As the world becomes increasingly digitalized, data centers and data transmission networks are emerging as an important source of energy demand, each accounting for about 1% of global electricity use. Global data center electricity demand in 2019 was ∼200 TWh, or around 0.8% of global final electricity demand.
So far, strong growth in demand for data center services continues to be offset by ongoing efficiency improvements for servers, storage devices, network switches and data center infrastructure, as well as a shift to much greater shares of cloud and hyperscale data centers.
The emphasis here is on “so far” – the big question is how long this offset will work and when, not if, data traffic growth will exceed efficiency gains. Consider that global internet traffic surged by almost 40% in the short period between February and mid-April 2020, driven by growth in video streaming, video conferencing, online gaming, and social networking.Demand for data and digital services is expected to continue its exponential growth over the coming years, with global internet traffic expected to double by 2022 to 4.2 zettabytes per year (4.2 trillion gigabytes). Between 2019 and 2022, traffic from internet video is projected to more than double to 2.9 zettabytes, while online gaming is projected to quadruple to 180 exabytes (180 billion gigabytes). Together, these streaming services are projected to account for 87% of consumer internet traffic in 2022.
Emerging digital technologies such as machine learning (AI), blockchain (it is estimated that Bitcoin miners consumed 50-70 TWh in 2019, or 0.2-0.3% of global electricity use), 5G, and virtual reality are also poised to raise demand for data services.
In addition, the number of mobile internet users is projected to increase from 3.8 billion in 2019 to 5 billion by 2025, while the number of Internet of Things (IoT) connections is expected to double from 12 billion to 25 billion in that period. These trends are driving exponential growth in demand for data center and network services.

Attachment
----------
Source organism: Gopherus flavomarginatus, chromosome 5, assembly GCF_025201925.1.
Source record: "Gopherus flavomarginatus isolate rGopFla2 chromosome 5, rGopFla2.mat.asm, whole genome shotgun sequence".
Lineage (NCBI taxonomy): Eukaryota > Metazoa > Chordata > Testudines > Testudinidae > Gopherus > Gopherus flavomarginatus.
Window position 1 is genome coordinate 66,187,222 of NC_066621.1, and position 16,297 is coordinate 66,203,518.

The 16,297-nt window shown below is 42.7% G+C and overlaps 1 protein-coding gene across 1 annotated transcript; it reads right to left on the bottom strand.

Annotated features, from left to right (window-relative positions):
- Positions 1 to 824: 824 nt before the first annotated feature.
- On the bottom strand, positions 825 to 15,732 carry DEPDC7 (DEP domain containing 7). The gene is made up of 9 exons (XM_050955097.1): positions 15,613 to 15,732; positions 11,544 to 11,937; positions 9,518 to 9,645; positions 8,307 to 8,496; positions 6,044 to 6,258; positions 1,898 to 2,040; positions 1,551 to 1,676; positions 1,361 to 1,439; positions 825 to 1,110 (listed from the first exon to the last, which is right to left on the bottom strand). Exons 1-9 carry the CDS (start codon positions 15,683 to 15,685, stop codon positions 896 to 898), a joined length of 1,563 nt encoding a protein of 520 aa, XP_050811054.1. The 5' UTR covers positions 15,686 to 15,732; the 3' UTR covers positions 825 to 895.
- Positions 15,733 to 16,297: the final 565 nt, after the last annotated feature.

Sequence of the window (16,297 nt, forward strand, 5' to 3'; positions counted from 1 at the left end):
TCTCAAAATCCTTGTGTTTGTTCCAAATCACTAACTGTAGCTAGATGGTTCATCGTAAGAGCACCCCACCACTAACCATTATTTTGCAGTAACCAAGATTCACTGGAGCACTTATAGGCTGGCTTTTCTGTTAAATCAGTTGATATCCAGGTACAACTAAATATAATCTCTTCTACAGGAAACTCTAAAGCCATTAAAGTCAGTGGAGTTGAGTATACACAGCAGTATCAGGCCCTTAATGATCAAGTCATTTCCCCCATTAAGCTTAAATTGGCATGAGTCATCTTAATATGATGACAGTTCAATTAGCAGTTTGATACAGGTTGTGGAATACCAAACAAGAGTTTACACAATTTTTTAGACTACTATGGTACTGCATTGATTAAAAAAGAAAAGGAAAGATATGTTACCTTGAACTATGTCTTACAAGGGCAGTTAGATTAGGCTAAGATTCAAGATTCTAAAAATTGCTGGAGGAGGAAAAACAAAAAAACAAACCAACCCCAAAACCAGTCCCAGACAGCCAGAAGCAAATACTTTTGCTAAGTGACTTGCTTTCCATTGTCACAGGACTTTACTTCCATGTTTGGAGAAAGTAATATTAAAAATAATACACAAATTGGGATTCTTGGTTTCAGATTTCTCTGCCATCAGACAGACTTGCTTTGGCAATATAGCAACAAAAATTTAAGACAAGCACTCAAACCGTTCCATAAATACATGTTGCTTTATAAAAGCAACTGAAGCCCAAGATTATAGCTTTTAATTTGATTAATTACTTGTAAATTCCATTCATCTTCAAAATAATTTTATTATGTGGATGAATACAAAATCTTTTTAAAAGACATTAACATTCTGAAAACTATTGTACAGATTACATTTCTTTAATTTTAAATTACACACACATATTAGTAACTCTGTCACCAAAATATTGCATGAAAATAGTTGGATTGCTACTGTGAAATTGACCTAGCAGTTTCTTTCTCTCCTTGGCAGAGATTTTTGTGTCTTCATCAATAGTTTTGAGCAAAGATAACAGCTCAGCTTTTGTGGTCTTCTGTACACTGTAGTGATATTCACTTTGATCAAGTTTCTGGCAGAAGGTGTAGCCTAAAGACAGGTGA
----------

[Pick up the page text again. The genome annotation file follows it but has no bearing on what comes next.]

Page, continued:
“The exponential deluge of data has only just begun in earnest, Moore’s scaling is tapering out, and the efficiency of transistors has not improved in the past few generations, setting the stage for a watershed moment in computing, and by direct extrapolation, energy consumption and the global information economy,” says Dr Sreetosh Goswami, a Research Fellow at National University of Singapore’s Nanoscience & Nanotechnology Initiative (NUSNNI).
“There is still a silver lining to this,” he adds. “Right from its early days, the semiconductor industry has primarily bought into one dominant model for computers—the von Neumann architecture. This model adopted by almost all the major industries has subsequently forced the market to adapt to a fixed technology rather than creating opportunities for supporting fit-for-purpose technology that the market needs. This challenge faced by the computing industry today could enable a new era scientific innovations and creativity, bringing different disciplines together like never before in mainstream electronics.”
Today, most computer scientists believe that the brain is a hallmark of millions of years of evolution that vastly outperforms any existing man-made computing platform. For developing cognition in hardware platforms through neuromorphic computing, drawing inspiration from brain designs could be the most efficient yet the most daunting route.
The biggest challenge for the development of brain-inspired computing is that the brain is too complex to simply emulate on a chip. The human brain can be seen as a nonlinear dynamic system that acquires large amounts of data through multiple input channels, performing filtering functions, transmitting data through a densely interconnected network, storing key information in both short- and long-term memories, learning by dynamically correlating both incoming and stored information, and making decisions in a dynamically evolving and uncertain environment, while consuming very little power. This massive interconnectivity, redundancy, local activity, remarkable logic complexity, and functional non-linearity makes the brain a computing masterpiece.